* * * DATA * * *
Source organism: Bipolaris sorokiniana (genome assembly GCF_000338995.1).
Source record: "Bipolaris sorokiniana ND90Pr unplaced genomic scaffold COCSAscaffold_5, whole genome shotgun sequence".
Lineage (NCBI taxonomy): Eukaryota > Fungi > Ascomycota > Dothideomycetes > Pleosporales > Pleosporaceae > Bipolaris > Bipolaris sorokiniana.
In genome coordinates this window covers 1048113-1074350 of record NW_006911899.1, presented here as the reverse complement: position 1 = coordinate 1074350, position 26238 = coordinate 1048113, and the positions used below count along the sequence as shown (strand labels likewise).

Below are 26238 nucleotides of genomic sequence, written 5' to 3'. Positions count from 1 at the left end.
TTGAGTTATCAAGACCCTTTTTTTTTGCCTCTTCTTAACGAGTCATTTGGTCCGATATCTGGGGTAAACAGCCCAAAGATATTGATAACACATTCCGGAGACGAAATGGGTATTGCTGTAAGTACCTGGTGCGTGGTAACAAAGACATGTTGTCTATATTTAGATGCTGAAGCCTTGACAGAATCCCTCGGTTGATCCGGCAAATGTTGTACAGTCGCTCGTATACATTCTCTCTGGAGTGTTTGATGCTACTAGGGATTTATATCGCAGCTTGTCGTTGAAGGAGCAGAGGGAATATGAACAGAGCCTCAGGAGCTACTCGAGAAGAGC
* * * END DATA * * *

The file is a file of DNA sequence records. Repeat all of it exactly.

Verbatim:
Source organism: Bipolaris sorokiniana (genome assembly GCF_000338995.1).
Source record: "Bipolaris sorokiniana ND90Pr unplaced genomic scaffold COCSAscaffold_5, whole genome shotgun sequence".
Lineage (NCBI taxonomy): Eukaryota > Fungi > Ascomycota > Dothideomycetes > Pleosporales > Pleosporaceae > Bipolaris > Bipolaris sorokiniana.
In genome coordinates this window covers 1048113-1074350 of record NW_006911899.1, presented here as the reverse complement: position 1 = coordinate 1074350, position 26238 = coordinate 1048113, and the positions used below count along the sequence as shown (strand labels likewise).

Below are 26238 nucleotides of genomic sequence, written 5' to 3'. Positions count from 1 at the left end.
TTGAGTTATCAAGACCCTTTTTTTTTGCCTCTTCTTAACGAGTCATTTGGTCCGATATCTGGGGTAAACAGCCCAAAGATATTGATAACACATTCCGGAGACGAAATGGGTATTGCTGTAAGTACCTGGTGCGTGGTAACAAAGACATGTTGTCTATATTTAGATGCTGAAGCCTTGACAGAATCCCTCGGTTGATCCGGCAAATGTTGTACAGTCGCTCGTATACATTCTCTCTGGAGTGTTTGATGCTACTAGGGATTTATATCGCAGCTTGTCGTTGAAGGAGCAGAGGGAATATGAACAGAGCCTCAGGAGCTACTCGAGAAGAGC